Like most Black people, I must admit, I felt for a moment (just a moment) after the election of Barak Obama as President of the United States, I felt just maybe Black people stood somewhat of a better opportunity of attaining a piece of this so-called American dream; nothing major just maybe justice, equality and equal access. But let's be clear, none of these feelings came as a result of anything our dear brother Obama said he was going to do for Black people during the campaign. So in fairness to him, he never said he was going to do anything specific for Negros, so I can't put my dreams of a better America for Black people on my dear brother Barack.
I can hear some of you now, "Tony, he didn't run as the Black President, nor could he have promised us things and won the white house or White folks." And some would say, "Besides, he's not just the Black President; he's the President." I often wonder how all of my post-racial friends can say America is moving towards being a post-racial society while at the same time saying Obama can't do anything for Black people . . . just how does that work?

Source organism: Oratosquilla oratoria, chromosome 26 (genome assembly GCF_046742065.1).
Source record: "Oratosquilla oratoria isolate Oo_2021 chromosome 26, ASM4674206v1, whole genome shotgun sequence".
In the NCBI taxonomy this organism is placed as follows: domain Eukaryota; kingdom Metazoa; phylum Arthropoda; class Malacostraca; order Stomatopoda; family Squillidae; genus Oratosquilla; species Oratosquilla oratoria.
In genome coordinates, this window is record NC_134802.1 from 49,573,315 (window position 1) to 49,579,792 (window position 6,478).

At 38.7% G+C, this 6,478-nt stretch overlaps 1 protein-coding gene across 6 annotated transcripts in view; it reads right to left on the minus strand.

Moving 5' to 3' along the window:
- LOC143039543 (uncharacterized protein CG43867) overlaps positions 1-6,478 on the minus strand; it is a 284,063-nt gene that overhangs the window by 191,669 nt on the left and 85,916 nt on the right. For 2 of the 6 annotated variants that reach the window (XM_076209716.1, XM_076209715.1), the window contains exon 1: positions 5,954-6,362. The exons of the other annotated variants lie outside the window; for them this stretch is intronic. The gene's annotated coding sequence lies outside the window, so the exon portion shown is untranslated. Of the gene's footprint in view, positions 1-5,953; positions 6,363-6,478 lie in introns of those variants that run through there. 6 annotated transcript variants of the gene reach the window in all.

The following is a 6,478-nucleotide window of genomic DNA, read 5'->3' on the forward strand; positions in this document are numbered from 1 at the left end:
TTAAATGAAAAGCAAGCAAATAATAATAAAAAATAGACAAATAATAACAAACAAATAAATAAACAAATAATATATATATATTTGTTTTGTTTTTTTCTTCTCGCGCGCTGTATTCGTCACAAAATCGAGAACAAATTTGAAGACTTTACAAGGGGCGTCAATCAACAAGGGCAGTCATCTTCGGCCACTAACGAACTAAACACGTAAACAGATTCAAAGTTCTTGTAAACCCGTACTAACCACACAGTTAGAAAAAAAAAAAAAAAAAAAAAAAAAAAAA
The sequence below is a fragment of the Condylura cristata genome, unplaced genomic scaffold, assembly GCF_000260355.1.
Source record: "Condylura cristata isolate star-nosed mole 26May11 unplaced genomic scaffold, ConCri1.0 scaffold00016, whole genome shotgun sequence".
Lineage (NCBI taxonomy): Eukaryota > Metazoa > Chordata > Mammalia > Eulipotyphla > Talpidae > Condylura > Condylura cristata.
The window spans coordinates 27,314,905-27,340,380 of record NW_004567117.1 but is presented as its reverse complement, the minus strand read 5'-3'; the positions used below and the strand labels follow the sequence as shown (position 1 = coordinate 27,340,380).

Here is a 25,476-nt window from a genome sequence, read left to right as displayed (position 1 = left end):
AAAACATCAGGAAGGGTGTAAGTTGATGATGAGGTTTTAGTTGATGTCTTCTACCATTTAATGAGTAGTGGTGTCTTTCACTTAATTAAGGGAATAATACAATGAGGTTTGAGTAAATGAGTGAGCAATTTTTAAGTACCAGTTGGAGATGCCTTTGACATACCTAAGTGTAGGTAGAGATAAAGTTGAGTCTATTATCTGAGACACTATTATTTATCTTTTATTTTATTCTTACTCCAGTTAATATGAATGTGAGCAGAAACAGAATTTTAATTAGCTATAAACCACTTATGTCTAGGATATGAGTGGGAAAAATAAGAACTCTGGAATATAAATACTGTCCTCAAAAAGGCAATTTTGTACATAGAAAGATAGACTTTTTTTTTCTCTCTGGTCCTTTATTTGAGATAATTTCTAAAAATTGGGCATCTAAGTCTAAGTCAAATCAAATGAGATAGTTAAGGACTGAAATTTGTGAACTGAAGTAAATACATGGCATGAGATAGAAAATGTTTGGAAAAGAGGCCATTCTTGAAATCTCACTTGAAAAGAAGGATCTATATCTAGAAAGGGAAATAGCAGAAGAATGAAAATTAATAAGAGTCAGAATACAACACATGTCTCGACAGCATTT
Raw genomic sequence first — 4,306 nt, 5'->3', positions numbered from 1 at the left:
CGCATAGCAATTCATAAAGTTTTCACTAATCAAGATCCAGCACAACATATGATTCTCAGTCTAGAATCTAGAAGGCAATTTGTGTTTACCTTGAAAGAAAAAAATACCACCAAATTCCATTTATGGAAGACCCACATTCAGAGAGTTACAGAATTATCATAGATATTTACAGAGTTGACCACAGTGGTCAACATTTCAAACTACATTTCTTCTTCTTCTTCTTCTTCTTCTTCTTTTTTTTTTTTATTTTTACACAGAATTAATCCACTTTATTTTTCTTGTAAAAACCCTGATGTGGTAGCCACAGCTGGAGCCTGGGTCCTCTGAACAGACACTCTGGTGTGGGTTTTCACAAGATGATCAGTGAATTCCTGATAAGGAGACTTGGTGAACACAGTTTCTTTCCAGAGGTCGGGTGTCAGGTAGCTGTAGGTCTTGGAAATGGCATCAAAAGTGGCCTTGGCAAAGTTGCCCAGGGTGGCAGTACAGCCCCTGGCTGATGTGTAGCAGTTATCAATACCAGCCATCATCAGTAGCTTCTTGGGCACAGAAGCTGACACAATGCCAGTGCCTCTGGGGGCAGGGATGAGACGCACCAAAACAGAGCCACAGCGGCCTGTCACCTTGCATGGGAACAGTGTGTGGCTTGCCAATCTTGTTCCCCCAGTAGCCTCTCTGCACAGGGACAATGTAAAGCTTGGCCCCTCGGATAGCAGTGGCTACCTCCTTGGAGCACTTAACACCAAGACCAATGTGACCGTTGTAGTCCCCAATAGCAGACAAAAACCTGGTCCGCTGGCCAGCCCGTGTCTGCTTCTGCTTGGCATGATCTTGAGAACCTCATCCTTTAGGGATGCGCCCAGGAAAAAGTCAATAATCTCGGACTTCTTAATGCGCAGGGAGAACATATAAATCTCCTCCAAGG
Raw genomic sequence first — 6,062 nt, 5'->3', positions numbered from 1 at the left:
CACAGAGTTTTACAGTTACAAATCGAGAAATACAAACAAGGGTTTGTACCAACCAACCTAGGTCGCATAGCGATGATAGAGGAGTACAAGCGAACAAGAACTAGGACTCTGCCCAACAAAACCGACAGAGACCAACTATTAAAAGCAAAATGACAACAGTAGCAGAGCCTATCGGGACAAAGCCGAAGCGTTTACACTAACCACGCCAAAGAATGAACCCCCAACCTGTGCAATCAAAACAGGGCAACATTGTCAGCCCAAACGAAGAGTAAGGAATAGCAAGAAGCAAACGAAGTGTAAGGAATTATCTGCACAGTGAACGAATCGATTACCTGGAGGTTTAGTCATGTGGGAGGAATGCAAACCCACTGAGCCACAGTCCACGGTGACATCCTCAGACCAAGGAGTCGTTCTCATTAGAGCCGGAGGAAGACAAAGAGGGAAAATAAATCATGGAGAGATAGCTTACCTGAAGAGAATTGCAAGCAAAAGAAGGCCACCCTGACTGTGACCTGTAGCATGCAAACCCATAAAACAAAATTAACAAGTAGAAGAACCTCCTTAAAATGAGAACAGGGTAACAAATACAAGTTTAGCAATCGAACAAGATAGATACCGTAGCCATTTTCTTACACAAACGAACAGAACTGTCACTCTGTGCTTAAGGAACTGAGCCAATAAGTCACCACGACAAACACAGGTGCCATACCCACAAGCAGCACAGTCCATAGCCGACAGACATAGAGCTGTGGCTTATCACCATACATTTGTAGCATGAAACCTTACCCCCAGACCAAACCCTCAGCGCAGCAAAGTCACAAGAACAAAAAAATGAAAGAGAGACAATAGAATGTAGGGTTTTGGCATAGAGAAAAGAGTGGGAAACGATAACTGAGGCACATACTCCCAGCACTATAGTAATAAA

But just for a minute, let's use that Negro logic. When this administration, (I'm going to try and say administration, because I know if I keep saying Obama too many times, many of you will stop reading and get mad as supposed to just thinking about what I'm saying) met with the National Women's Organization (NOW), Gay groups, the disabled, Latinos and every other ethnic group of people in this country they all asked what's in it for them. And we all know that the dominate society laid out their wish list of things they wanted before ever allowing him to run. None of these groups, not a one, met with this administration merely as Americans. They all met with a primary if not the sole focus on, if we support you, what's in it for us. They didn't call the meeting to lobby for all of Americans; they met to talk about their group of Americans as any intelligent group of people would do. They knew going into the meeting that if he won, he would be the president of the United States of America, but what they needed to know was, what would this mean for the America they live in. You will admit that Jackson, Mississippi America is slightly different than San Francisco, California America. And South Central Los Angeles America, is different than Newport Beach America, and it aint because one is on the water and the other is inland. For them, being American wasn't the issue, hell if they weren't at least that, they would have never gotten the damn meeting in the first place.